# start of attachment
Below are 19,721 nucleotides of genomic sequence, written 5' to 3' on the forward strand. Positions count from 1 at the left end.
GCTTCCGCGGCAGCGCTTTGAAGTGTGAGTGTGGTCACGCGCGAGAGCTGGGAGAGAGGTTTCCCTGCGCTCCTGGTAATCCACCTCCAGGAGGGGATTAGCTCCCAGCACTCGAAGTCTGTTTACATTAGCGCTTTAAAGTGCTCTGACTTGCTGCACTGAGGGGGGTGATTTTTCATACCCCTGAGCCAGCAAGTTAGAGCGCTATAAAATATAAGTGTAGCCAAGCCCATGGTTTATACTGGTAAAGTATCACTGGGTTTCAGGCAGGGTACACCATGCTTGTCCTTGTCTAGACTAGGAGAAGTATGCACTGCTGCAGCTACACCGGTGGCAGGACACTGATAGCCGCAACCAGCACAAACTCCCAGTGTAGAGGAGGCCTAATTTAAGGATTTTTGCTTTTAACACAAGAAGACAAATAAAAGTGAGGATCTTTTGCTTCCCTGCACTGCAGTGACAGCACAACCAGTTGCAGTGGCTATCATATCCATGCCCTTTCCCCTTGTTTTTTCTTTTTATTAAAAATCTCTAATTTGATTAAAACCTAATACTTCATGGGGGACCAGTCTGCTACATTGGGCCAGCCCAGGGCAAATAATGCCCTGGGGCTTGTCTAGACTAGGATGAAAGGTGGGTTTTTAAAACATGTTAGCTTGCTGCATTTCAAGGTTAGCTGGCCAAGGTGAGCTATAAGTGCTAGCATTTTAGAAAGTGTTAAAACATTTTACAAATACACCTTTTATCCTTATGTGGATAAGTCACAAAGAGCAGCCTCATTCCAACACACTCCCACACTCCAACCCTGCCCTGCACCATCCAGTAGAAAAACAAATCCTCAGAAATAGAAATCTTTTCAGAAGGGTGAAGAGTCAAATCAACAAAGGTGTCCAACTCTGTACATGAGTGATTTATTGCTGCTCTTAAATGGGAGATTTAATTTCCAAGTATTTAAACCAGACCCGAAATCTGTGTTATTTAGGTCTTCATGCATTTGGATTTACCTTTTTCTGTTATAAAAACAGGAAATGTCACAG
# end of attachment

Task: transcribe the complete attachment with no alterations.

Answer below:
Below are 19,721 nucleotides of genomic sequence, written 5' to 3' on the forward strand. Positions count from 1 at the left end.
GCTTCCGCGGCAGCGCTTTGAAGTGTGAGTGTGGTCACGCGCGAGAGCTGGGAGAGAGGTTTCCCTGCGCTCCTGGTAATCCACCTCCAGGAGGGGATTAGCTCCCAGCACTCGAAGTCTGTTTACATTAGCGCTTTAAAGTGCTCTGACTTGCTGCACTGAGGGGGGTGATTTTTCATACCCCTGAGCCAGCAAGTTAGAGCGCTATAAAATATAAGTGTAGCCAAGCCCATGGTTTATACTGGTAAAGTATCACTGGGTTTCAGGCAGGGTACACCATGCTTGTCCTTGTCTAGACTAGGAGAAGTATGCACTGCTGCAGCTACACCGGTGGCAGGACACTGATAGCCGCAACCAGCACAAACTCCCAGTGTAGAGGAGGCCTAATTTAAGGATTTTTGCTTTTAACACAAGAAGACAAATAAAAGTGAGGATCTTTTGCTTCCCTGCACTGCAGTGACAGCACAACCAGTTGCAGTGGCTATCATATCCATGCCCTTTCCCCTTGTTTTTTCTTTTTATTAAAAATCTCTAATTTGATTAAAACCTAATACTTCATGGGGGACCAGTCTGCTACATTGGGCCAGCCCAGGGCAAATAATGCCCTGGGGCTTGTCTAGACTAGGATGAAAGGTGGGTTTTTAAAACATGTTAGCTTGCTGCATTTCAAGGTTAGCTGGCCAAGGTGAGCTATAAGTGCTAGCATTTTAGAAAGTGTTAAAACATTTTACAAATACACCTTTTATCCTTATGTGGATAAGTCACAAAGAGCAGCCTCATTCCAACACACTCCCACACTCCAACCCTGCCCTGCACCATCCAGTAGAAAAACAAATCCTCAGAAATAGAAATCTTTTCAGAAGGGTGAAGAGTCAAATCAACAAAGGTGTCCAACTCTGTACATGAGTGATTTATTGCTGCTCTTAAATGGGAGATTTAATTTCCAAGTATTTAAACCAGACCCGAAATCTGTGTTATTTAGGTCTTCATGCATTTGGATTTACCTTTTTCTGTTATAAAAACAGGAAATGTCACAG